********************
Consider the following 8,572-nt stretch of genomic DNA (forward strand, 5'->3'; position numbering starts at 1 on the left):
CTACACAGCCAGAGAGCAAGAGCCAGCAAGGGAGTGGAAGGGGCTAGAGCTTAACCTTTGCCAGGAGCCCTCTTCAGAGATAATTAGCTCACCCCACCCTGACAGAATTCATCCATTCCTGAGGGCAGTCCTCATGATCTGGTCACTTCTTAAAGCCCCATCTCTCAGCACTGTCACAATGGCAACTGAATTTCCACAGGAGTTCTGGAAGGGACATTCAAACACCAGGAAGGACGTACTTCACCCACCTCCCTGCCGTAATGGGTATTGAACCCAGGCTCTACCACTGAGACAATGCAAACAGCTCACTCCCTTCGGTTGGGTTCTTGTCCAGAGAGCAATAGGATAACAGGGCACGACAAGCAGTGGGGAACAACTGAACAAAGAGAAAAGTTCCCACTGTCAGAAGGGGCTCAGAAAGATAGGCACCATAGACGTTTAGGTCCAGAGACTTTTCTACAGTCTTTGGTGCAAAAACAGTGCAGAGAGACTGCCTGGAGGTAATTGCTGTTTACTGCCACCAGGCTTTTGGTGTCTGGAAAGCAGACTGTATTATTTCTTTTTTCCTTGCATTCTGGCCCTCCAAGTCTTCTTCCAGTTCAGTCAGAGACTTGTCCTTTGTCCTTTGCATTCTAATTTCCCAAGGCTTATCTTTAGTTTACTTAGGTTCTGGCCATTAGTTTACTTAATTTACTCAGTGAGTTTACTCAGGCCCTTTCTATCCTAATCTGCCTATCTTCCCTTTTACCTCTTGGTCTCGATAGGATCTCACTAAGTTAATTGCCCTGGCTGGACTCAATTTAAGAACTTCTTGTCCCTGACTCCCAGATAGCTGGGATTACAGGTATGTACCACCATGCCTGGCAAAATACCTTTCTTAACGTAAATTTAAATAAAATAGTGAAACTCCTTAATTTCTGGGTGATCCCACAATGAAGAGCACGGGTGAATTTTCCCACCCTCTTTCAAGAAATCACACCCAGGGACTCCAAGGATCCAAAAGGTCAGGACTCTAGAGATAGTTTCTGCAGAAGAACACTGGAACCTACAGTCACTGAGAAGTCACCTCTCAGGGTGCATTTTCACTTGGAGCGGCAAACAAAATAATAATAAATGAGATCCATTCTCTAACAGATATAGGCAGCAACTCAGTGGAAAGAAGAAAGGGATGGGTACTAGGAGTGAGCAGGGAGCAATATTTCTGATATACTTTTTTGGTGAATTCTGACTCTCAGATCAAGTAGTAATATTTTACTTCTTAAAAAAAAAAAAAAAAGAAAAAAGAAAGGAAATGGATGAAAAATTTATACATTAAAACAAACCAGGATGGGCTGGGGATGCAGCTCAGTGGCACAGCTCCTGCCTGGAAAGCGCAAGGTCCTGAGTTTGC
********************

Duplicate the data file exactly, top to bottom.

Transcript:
Consider the following 8,572-nt stretch of genomic DNA (forward strand, 5'->3'; position numbering starts at 1 on the left):
CTACACAGCCAGAGAGCAAGAGCCAGCAAGGGAGTGGAAGGGGCTAGAGCTTAACCTTTGCCAGGAGCCCTCTTCAGAGATAATTAGCTCACCCCACCCTGACAGAATTCATCCATTCCTGAGGGCAGTCCTCATGATCTGGTCACTTCTTAAAGCCCCATCTCTCAGCACTGTCACAATGGCAACTGAATTTCCACAGGAGTTCTGGAAGGGACATTCAAACACCAGGAAGGACGTACTTCACCCACCTCCCTGCCGTAATGGGTATTGAACCCAGGCTCTACCACTGAGACAATGCAAACAGCTCACTCCCTTCGGTTGGGTTCTTGTCCAGAGAGCAATAGGATAACAGGGCACGACAAGCAGTGGGGAACAACTGAACAAAGAGAAAAGTTCCCACTGTCAGAAGGGGCTCAGAAAGATAGGCACCATAGACGTTTAGGTCCAGAGACTTTTCTACAGTCTTTGGTGCAAAAACAGTGCAGAGAGACTGCCTGGAGGTAATTGCTGTTTACTGCCACCAGGCTTTTGGTGTCTGGAAAGCAGACTGTATTATTTCTTTTTTCCTTGCATTCTGGCCCTCCAAGTCTTCTTCCAGTTCAGTCAGAGACTTGTCCTTTGTCCTTTGCATTCTAATTTCCCAAGGCTTATCTTTAGTTTACTTAGGTTCTGGCCATTAGTTTACTTAATTTACTCAGTGAGTTTACTCAGGCCCTTTCTATCCTAATCTGCCTATCTTCCCTTTTACCTCTTGGTCTCGATAGGATCTCACTAAGTTAATTGCCCTGGCTGGACTCAATTTAAGAACTTCTTGTCCCTGACTCCCAGATAGCTGGGATTACAGGTATGTACCACCATGCCTGGCAAAATACCTTTCTTAACGTAAATTTAAATAAAATAGTGAAACTCCTTAATTTCTGGGTGATCCCACAATGAAGAGCACGGGTGAATTTTCCCACCCTCTTTCAAGAAATCACACCCAGGGACTCCAAGGATCCAAAAGGTCAGGACTCTAGAGATAGTTTCTGCAGAAGAACACTGGAACCTACAGTCACTGAGAAGTCACCTCTCAGGGTGCATTTTCACTTGGAGCGGCAAACAAAATAATAATAAATGAGATCCATTCTCTAACAGATATAGGCAGCAACTCAGTGGAAAGAAGAAAGGGATGGGTACTAGGAGTGAGCAGGGAGCAATATTTCTGATATACTTTTTTGGTGAATTCTGACTCTCAGATCAAGTAGTAATATTTTACTTCTTAAAAAAAAAAAAAAAAGAAAAAAGAAAGGAAATGGATGAAAAATTTATACATTAAAACAAACCAGGATGGGCTGGGGATGCAGCTCAGTGGCACAGCTCCTGCCTGGAAAGCGCAAGGTCCTGAGTTTGC